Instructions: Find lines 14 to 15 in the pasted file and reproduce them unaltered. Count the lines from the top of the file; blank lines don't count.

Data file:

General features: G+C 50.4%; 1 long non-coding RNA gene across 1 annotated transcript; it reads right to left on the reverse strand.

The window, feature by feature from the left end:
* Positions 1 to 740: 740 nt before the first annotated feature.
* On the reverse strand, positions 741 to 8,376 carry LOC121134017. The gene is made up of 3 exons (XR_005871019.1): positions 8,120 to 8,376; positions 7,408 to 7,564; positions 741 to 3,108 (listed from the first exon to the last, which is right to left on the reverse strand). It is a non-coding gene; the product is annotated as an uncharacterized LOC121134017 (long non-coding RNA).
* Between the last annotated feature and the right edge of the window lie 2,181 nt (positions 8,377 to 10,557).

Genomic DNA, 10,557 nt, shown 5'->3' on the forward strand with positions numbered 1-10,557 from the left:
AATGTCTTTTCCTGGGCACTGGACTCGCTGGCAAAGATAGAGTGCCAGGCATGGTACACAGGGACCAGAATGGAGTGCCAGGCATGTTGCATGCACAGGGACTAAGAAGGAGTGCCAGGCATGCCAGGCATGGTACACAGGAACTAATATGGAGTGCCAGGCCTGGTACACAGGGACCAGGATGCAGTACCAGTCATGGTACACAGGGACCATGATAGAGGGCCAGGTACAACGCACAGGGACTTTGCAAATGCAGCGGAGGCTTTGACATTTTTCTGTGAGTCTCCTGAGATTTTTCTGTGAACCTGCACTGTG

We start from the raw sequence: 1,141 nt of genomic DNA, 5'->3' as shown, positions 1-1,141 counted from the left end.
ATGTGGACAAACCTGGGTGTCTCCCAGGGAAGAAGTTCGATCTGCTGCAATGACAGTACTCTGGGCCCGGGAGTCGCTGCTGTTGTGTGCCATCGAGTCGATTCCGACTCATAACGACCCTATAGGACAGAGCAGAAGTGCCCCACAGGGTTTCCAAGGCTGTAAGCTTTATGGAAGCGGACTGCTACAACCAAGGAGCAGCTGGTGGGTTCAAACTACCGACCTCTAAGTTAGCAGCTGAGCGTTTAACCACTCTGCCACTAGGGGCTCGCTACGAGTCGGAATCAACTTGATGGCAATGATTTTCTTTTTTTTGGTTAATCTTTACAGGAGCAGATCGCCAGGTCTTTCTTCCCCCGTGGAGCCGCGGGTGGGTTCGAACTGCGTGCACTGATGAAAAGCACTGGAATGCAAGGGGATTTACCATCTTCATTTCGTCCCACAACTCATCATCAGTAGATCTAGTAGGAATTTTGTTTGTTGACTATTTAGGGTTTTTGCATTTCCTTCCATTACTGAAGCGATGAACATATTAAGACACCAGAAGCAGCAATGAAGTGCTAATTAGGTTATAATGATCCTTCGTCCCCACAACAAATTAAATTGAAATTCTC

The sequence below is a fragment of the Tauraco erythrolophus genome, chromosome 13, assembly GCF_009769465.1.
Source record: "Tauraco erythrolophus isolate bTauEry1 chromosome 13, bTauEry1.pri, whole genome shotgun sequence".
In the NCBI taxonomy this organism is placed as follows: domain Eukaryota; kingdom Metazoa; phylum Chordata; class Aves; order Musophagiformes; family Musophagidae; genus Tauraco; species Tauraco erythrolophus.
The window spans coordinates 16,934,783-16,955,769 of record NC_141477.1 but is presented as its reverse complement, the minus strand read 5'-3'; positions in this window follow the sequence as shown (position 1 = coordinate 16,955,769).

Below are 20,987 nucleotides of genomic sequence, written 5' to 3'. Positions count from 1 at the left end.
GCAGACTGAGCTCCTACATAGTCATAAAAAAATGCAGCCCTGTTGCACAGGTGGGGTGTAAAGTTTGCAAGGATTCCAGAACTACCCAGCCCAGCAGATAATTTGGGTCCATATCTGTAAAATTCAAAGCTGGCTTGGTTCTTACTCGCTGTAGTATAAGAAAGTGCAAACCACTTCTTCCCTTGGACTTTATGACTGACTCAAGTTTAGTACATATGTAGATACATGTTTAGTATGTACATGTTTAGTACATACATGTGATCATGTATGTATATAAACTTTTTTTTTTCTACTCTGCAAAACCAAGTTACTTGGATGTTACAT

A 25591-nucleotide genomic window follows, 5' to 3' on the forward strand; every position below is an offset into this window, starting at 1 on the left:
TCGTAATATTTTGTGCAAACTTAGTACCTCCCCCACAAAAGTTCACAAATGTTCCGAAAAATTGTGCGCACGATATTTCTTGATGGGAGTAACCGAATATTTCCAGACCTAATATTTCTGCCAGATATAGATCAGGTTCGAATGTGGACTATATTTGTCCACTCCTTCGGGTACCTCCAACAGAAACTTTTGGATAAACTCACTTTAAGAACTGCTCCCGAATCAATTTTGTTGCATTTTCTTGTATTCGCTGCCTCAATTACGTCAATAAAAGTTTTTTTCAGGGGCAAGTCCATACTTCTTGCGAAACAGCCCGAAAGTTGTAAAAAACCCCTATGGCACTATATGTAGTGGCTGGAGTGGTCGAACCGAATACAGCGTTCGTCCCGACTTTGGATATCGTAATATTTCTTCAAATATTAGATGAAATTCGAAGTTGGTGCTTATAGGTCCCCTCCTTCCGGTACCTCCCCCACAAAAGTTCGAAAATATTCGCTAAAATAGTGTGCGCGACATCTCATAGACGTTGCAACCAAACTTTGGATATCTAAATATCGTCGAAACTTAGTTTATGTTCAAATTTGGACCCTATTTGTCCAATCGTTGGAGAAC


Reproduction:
Below are 20,987 nucleotides of genomic sequence, written 5' to 3'. Positions count from 1 at the left end.
GCAGACTGAGCTCCTACATAGTCATAAAAAAATGCAGCCCTGTTGCACAGGTGGGGTGTAAAGTTTGCAAGGATTCCAGAACTACCCAGCCCAGCAGATAATTTGGGTCCATATCTGTAAAATTCAAAGCTGGCTTGGTTCTTACTCGCTGTAGTATAAGAAAGTGCAAACCACTTCTTCCCTTGGACTTTATGACTGACTCAAGTTTAGTACATATGTAGATACATGTTTAGTATGTACATGTTTAGTACATACATGTGATCATGTATGTATATAAACTTTTTTTTTTCTACTCTGCAAAACCAAGTTACTTGGATGTTACAT